The move will help streamline the pricing of innovative medicines, an industry representative said, adding that the off-patent price would be capped at 50 per cent of its original cost. And after a year, when generic versions of the drug would be available, the price would be capped using the present formula — that is, an average of all the similar versions with a one percent market share. In case of an innovative drug, not available in India, an expert committee would decided the price-cap, an industry expert explained.
A Department of Pharmaceuticals notification of Friday said, “In the case of scheduled formulation of its molecules or components or ingredients, which are patented under the Patents Act 1970 (39 of 1970), the ceiling price on expiry of the patent shall be revised by reducing the present ceiling price by 50 per cent, and after one year, the ceiling price shall be revised as per the provisions of subparagraph (1) of paragraph 4, based on the market data of the preceding month.”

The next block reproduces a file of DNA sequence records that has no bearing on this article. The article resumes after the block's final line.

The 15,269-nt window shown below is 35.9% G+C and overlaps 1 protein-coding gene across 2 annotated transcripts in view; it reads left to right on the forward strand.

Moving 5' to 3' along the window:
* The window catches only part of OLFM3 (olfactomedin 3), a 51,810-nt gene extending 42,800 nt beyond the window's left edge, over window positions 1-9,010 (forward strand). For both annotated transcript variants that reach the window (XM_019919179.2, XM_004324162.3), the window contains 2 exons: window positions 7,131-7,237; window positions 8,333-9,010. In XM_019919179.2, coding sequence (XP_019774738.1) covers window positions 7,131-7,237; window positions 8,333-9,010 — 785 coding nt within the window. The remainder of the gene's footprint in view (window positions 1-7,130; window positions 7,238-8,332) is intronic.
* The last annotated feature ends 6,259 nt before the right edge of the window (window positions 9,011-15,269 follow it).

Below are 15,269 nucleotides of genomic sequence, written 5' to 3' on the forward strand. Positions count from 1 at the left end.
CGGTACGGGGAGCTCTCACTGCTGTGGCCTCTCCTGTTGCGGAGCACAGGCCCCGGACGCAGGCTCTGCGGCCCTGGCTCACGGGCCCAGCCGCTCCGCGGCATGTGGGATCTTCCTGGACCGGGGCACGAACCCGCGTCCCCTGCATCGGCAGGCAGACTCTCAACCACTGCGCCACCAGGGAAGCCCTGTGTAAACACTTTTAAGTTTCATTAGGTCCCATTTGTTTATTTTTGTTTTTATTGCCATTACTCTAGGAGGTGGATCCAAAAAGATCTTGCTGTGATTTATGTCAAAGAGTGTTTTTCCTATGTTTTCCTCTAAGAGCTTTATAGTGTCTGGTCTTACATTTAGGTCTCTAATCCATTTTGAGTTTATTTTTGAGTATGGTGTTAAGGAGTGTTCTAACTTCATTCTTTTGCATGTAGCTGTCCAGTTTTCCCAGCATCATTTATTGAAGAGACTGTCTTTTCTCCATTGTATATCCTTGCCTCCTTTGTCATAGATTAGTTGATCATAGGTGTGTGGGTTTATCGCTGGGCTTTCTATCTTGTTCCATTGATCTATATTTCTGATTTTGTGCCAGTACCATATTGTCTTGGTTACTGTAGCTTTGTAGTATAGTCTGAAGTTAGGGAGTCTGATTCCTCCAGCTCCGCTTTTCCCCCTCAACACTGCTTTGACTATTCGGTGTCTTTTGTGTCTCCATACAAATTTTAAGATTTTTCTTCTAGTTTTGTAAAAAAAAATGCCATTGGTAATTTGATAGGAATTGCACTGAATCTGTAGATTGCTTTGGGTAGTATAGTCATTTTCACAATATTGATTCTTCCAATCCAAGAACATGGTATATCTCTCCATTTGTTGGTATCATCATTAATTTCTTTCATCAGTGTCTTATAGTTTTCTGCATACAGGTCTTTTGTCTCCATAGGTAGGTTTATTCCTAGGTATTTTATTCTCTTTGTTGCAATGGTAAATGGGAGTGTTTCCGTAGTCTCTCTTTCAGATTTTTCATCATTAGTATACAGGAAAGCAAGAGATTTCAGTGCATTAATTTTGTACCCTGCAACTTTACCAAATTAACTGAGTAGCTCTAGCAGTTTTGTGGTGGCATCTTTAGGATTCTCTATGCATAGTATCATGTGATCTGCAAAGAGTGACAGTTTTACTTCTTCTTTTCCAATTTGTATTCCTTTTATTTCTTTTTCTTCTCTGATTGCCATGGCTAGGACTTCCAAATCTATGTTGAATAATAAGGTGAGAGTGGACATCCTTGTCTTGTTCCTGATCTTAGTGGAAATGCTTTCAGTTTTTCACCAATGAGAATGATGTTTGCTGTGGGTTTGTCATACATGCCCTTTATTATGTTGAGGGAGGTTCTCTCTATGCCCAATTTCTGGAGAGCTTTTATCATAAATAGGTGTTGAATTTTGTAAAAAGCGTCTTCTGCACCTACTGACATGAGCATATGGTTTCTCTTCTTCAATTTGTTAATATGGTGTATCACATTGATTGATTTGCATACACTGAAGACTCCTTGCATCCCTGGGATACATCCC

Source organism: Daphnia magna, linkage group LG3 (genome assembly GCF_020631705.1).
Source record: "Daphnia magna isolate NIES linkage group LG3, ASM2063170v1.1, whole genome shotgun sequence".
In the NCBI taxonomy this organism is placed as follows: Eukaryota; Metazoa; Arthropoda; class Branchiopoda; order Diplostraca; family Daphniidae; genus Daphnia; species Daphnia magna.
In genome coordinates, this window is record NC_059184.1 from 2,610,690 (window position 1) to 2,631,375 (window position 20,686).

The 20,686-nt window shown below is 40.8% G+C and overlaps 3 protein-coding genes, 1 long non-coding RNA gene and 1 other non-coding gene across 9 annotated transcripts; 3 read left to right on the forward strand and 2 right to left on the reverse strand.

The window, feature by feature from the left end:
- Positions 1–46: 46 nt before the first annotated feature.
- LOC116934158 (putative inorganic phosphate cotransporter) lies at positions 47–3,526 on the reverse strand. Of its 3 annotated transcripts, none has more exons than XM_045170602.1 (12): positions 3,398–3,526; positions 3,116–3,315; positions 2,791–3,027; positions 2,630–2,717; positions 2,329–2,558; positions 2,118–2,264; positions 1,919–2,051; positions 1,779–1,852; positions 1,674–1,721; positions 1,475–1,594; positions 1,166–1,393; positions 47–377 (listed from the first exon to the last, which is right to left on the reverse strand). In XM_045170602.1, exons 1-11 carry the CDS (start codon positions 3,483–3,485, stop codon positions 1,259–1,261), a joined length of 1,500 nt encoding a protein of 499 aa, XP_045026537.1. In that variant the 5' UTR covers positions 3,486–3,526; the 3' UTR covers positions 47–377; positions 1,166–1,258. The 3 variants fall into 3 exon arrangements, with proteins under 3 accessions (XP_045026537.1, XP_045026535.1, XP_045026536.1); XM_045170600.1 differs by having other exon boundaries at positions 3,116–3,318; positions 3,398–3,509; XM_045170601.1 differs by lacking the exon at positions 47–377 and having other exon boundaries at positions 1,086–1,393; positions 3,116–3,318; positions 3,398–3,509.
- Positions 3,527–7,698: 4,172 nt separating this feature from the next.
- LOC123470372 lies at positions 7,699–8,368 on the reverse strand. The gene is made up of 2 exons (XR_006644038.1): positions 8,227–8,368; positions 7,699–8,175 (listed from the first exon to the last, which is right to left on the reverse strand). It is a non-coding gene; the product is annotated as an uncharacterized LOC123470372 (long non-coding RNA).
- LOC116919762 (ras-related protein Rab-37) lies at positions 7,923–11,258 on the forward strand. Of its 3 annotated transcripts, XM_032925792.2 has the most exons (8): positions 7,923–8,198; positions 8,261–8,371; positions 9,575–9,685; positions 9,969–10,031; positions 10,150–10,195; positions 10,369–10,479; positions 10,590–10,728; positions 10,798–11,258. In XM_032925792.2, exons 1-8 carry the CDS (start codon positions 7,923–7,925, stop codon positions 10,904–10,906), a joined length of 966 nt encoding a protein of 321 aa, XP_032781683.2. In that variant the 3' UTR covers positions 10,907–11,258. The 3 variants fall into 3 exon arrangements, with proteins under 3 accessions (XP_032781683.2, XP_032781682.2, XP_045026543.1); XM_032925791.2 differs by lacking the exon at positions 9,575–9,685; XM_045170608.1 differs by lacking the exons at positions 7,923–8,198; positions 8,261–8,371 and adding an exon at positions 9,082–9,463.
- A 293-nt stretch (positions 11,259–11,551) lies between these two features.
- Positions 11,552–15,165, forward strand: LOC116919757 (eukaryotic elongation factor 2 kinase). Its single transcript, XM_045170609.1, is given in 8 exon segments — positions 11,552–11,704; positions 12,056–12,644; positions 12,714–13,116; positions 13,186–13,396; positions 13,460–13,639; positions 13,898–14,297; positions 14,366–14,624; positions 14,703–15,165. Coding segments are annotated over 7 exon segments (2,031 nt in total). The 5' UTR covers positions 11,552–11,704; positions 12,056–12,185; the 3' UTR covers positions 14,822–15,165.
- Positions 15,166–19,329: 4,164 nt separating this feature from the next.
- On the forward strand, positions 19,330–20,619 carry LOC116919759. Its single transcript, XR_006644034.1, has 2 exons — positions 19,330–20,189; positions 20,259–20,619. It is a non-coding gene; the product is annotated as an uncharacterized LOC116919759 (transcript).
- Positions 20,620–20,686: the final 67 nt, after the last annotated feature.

An industry representative said the move will allow streamlining of prices in line with the competition in the market. Civil society representatives, still grappling with the impact of the notification, said the notification appeared to give generics a margin to increase their prices. The usual pattern for drugs going off patent is that their price erodes by about 90 per cent.